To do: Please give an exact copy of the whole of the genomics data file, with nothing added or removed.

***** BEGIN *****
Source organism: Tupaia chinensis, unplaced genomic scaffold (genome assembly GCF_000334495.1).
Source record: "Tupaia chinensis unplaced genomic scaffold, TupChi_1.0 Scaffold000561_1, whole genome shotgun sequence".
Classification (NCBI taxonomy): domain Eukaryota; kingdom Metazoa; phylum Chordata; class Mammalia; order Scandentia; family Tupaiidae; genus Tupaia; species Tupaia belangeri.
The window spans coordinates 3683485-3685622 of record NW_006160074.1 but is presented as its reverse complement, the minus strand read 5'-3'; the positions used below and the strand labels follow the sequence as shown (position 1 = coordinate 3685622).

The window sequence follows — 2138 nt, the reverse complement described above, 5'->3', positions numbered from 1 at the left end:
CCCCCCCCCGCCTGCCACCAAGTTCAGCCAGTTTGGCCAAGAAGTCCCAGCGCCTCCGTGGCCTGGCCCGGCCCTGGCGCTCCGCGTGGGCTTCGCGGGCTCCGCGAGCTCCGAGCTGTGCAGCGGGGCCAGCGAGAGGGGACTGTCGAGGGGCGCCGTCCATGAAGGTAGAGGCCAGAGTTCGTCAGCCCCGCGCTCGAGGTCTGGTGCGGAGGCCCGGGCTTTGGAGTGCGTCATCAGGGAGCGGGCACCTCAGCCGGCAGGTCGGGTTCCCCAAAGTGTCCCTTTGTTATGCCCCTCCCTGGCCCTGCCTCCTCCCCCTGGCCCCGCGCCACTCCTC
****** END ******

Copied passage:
Source organism: Tupaia chinensis, unplaced genomic scaffold (genome assembly GCF_000334495.1).
Source record: "Tupaia chinensis unplaced genomic scaffold, TupChi_1.0 Scaffold000561_1, whole genome shotgun sequence".
Classification (NCBI taxonomy): domain Eukaryota; kingdom Metazoa; phylum Chordata; class Mammalia; order Scandentia; family Tupaiidae; genus Tupaia; species Tupaia belangeri.
The window spans coordinates 3683485-3685622 of record NW_006160074.1 but is presented as its reverse complement, the minus strand read 5'-3'; the positions used below and the strand labels follow the sequence as shown (position 1 = coordinate 3685622).

The window sequence follows — 2138 nt, the reverse complement described above, 5'->3', positions numbered from 1 at the left end:
CCCCCCCCCGCCTGCCACCAAGTTCAGCCAGTTTGGCCAAGAAGTCCCAGCGCCTCCGTGGCCTGGCCCGGCCCTGGCGCTCCGCGTGGGCTTCGCGGGCTCCGCGAGCTCCGAGCTGTGCAGCGGGGCCAGCGAGAGGGGACTGTCGAGGGGCGCCGTCCATGAAGGTAGAGGCCAGAGTTCGTCAGCCCCGCGCTCGAGGTCTGGTGCGGAGGCCCGGGCTTTGGAGTGCGTCATCAGGGAGCGGGCACCTCAGCCGGCAGGTCGGGTTCCCCAAAGTGTCCCTTTGTTATGCCCCTCCCTGGCCCTGCCTCCTCCCCCTGGCCCCGCGCCACTCCTC